The high was 30 degrees (-1 C) in Chicago today, but the brisk wind made it feel much cooler. Office smokers put on their heavy coats to go outside for the 3-4 minutes it took to get their nicotine fix. Even pigeons looked miserable as they huddled behind bus stops and other wind-blocking barriers on sidewalks knowing it was too cold for any children to chase after them. A perfect day, I thought, to test out my new Fuji X-pro1 camera. Unlike my other Canon DSLRs, the Fuji and its lenses are small and discreet. It’s easy to travel with and doesn’t make me feel like I’m some overcompensating Harley-rider in need of a massive camera around my neck just to take a few pics. Earlier as I strolled around the Loop, Chicago’s downtown, I didn’t feel like I drew much attention to myself, which I like when doing street photography. The results are above.
These were the Cabrini Green housing projects in Chicago. Surrounded by a tight community of mostly working class Blacks while blocks away some of the richest and Whitest areas of the city, the larger area just north and northwest of downtown highlighted Chicago’s racial segregation. Now, these projects that have been around for decades (and before there was “Cabrini Green” there was subsidized housing for poor White European immigrants starting in the mid 19th Century in the same location) are being torn down one by one — out of a dozen or so large buildings there are only two or three remaining. They’re torn down in a matter of weeks and then immediately covered with a plot of grass to cover up any evidence that they ever existed. As people with money give up on the suburbs and move back into the always “developing” city, Cabrini Green is one of the most obvious examples of gentrification happening in mostly working class communities of color around Chicago. Those being forced from their homes and communities are sent to the next subsidized housing project or neighborhood that they can afford further away from the city.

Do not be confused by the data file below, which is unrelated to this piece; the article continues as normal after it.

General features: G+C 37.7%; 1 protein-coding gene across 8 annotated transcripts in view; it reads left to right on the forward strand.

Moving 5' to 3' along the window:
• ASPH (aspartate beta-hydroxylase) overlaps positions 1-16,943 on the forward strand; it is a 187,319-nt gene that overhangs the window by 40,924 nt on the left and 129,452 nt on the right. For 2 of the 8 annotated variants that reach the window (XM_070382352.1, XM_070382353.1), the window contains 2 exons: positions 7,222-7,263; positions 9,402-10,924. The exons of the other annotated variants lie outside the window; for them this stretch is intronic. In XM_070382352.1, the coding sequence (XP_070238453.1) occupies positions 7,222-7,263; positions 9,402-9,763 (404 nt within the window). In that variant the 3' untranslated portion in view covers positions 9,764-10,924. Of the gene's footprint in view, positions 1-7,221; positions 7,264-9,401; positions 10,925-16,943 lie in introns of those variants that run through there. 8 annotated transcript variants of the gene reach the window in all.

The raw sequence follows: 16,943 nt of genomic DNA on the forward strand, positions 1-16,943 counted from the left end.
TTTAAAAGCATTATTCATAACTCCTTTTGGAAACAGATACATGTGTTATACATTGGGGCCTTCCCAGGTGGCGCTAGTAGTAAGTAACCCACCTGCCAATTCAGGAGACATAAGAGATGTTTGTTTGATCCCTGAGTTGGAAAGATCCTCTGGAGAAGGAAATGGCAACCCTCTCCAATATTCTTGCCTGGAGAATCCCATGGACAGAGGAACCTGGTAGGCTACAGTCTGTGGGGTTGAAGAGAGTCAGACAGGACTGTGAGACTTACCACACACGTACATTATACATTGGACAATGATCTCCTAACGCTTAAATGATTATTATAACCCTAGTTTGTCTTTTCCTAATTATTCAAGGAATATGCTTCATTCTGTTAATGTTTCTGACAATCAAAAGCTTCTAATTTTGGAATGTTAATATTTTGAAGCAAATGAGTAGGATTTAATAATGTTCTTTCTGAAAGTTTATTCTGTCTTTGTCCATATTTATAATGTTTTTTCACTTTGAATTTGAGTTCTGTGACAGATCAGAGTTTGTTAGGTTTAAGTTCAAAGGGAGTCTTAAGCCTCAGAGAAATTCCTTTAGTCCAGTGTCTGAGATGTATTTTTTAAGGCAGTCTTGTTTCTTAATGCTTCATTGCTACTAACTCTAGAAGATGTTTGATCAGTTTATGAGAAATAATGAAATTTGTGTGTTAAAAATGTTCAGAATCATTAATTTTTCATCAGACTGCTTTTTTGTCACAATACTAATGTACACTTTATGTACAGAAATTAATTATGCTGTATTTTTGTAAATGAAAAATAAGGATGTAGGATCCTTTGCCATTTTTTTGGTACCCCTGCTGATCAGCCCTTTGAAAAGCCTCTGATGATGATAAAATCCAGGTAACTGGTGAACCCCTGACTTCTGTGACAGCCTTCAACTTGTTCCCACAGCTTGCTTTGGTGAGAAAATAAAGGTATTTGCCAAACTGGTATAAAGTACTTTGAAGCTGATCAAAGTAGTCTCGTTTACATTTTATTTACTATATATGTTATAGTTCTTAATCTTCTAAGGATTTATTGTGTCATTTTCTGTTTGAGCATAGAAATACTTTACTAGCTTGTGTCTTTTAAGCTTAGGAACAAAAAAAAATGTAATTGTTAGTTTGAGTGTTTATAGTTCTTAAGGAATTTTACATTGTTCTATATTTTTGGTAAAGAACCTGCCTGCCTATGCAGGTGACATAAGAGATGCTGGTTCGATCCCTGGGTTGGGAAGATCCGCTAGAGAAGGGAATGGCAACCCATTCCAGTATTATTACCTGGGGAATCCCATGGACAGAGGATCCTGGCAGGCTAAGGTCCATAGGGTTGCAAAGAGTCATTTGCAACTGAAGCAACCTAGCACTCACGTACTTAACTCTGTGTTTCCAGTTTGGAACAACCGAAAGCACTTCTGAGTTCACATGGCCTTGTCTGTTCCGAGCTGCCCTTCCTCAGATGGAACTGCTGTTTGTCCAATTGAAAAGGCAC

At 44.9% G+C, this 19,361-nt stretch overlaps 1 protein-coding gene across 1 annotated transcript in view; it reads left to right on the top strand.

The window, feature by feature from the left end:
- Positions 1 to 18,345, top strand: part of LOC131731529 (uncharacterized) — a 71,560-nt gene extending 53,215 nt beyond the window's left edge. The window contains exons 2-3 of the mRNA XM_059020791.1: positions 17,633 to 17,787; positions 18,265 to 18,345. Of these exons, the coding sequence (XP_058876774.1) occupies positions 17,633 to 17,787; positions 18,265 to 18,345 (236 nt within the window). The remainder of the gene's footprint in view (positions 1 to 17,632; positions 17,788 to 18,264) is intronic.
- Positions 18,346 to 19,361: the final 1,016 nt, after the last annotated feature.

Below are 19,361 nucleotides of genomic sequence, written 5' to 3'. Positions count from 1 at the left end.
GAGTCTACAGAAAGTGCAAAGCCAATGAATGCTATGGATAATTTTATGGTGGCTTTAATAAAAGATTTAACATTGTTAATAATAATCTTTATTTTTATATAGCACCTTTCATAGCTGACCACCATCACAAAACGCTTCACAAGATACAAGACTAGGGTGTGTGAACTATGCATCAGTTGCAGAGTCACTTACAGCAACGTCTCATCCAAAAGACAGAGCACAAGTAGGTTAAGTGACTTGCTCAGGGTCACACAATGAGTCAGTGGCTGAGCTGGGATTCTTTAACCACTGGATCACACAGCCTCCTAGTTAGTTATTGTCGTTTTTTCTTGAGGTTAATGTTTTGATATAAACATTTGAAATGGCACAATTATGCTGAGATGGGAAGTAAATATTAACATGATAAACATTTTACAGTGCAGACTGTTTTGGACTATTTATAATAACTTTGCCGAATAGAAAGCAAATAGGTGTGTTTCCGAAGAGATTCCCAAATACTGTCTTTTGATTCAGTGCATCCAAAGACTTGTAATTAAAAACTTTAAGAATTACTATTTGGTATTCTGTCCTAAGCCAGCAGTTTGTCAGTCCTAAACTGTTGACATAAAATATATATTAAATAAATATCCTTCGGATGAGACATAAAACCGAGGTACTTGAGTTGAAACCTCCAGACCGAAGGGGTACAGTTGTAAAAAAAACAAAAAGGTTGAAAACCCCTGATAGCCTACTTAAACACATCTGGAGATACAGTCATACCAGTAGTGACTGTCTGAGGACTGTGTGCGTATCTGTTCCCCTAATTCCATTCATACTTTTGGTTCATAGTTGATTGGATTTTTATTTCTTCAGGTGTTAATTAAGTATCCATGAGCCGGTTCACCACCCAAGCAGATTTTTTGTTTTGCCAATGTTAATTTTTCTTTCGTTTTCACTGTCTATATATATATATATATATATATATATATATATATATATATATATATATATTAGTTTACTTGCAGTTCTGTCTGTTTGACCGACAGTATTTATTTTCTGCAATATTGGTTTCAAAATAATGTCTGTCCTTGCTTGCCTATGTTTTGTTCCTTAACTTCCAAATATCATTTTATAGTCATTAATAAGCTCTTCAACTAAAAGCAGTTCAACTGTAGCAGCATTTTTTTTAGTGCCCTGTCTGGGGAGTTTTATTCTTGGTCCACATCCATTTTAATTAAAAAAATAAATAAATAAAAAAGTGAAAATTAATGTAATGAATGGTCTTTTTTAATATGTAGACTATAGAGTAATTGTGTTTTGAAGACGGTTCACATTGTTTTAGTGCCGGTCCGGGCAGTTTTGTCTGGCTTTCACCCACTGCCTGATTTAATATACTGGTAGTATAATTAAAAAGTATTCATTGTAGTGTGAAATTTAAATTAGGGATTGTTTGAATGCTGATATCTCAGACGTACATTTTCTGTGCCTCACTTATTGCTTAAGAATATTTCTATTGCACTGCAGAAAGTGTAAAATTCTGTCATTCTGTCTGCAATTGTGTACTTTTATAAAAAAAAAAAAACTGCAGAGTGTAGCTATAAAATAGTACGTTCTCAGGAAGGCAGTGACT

I often like to brag to my non-American friends about how May Day, or International Worker’s Day, is celebrated each year because of events that happened in Chicago more than 100 years ago. Ironic isn’t it, that we don’t even recognize this day as “Labor Day” in the United States. Instead, it’s celebrated on some random meaningless day at the end of the summer when most workers are more relaxed or on vacation.
Today’s rally is called for by groups fighting for equal rights for the nearly 12 million “illegal” immigrants in the US.
In the aftermath of Israel’s three weeks of attacks on the Gaza Strip earlier this year, a group of young students, activists, artists and professionals from Chicago formed the Gaza Aid Project (GAP) to support Palestinians in the Gaza Strip.
On 12 April 2009 GAP brought together world-renowned hip-hop artists to Chicago’s Logan Square Auditorium to perform in solidarity with Gaza. The event — titled Roots of Resistance — aimed to raise funds and gather support for Palestinians in the Gaza Strip, brought out a diverse crowd of hundreds from around the city.